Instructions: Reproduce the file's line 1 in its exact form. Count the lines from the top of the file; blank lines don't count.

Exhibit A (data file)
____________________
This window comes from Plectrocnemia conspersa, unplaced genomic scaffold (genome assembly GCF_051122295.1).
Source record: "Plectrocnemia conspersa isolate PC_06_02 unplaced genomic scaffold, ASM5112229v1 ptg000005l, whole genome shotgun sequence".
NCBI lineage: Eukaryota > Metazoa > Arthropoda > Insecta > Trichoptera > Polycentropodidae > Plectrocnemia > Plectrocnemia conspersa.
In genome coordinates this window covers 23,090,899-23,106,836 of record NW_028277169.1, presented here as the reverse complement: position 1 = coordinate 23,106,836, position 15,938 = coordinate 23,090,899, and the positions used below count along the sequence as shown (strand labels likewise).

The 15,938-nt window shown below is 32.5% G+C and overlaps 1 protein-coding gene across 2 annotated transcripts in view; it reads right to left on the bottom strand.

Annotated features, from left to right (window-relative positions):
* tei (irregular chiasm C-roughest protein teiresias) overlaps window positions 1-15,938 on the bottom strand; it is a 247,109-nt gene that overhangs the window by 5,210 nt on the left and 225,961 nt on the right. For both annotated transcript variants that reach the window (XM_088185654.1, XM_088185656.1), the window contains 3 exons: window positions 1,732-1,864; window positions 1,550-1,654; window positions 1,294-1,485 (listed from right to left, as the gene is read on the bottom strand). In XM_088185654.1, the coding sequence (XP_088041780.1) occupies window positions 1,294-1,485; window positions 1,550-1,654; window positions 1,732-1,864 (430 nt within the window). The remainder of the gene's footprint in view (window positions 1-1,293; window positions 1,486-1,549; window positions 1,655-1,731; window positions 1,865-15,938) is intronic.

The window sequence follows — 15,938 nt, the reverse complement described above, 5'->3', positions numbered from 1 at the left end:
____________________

This window comes from Plectrocnemia conspersa, unplaced genomic scaffold (genome assembly GCF_051122295.1).